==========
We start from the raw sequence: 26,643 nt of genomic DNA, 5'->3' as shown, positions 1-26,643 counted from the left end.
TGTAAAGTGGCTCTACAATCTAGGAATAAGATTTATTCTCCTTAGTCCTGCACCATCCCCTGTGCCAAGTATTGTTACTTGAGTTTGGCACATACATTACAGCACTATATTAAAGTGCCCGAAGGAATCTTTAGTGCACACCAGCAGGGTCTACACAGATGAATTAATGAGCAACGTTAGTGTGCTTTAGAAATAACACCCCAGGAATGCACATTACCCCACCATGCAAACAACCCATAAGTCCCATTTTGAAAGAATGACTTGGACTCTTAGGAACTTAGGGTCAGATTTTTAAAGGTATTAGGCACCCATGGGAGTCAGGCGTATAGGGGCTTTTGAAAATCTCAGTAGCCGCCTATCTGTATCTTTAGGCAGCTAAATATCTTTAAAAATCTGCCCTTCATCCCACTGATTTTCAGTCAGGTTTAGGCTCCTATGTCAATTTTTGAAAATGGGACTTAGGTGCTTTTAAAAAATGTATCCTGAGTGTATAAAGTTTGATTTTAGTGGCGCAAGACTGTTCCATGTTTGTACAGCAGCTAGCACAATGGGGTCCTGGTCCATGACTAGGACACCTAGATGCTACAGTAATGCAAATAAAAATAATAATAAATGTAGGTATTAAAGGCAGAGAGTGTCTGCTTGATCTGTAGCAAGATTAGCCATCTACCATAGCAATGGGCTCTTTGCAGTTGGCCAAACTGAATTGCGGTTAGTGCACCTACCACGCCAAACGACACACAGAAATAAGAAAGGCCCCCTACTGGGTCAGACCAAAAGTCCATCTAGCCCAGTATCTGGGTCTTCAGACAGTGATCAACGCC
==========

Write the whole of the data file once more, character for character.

We start from the raw sequence: 26,643 nt of genomic DNA, 5'->3' as shown, positions 1-26,643 counted from the left end.
TGTAAAGTGGCTCTACAATCTAGGAATAAGATTTATTCTCCTTAGTCCTGCACCATCCCCTGTGCCAAGTATTGTTACTTGAGTTTGGCACATACATTACAGCACTATATTAAAGTGCCCGAAGGAATCTTTAGTGCACACCAGCAGGGTCTACACAGATGAATTAATGAGCAACGTTAGTGTGCTTTAGAAATAACACCCCAGGAATGCACATTACCCCACCATGCAAACAACCCATAAGTCCCATTTTGAAAGAATGACTTGGACTCTTAGGAACTTAGGGTCAGATTTTTAAAGGTATTAGGCACCCATGGGAGTCAGGCGTATAGGGGCTTTTGAAAATCTCAGTAGCCGCCTATCTGTATCTTTAGGCAGCTAAATATCTTTAAAAATCTGCCCTTCATCCCACTGATTTTCAGTCAGGTTTAGGCTCCTATGTCAATTTTTGAAAATGGGACTTAGGTGCTTTTAAAAAATGTATCCTGAGTGTATAAAGTTTGATTTTAGTGGCGCAAGACTGTTCCATGTTTGTACAGCAGCTAGCACAATGGGGTCCTGGTCCATGACTAGGACACCTAGATGCTACAGTAATGCAAATAAAAATAATAATAAATGTAGGTATTAAAGGCAGAGAGTGTCTGCTTGATCTGTAGCAAGATTAGCCATCTACCATAGCAATGGGCTCTTTGCAGTTGGCCAAACTGAATTGCGGTTAGTGCACCTACCACGCCAAACGACACACAGAAATAAGAAAGGCCCCCTACTGGGTCAGACCAAAAGTCCATCTAGCCCAGTATCTGGGTCTTCAGACAGTGATCAACGCC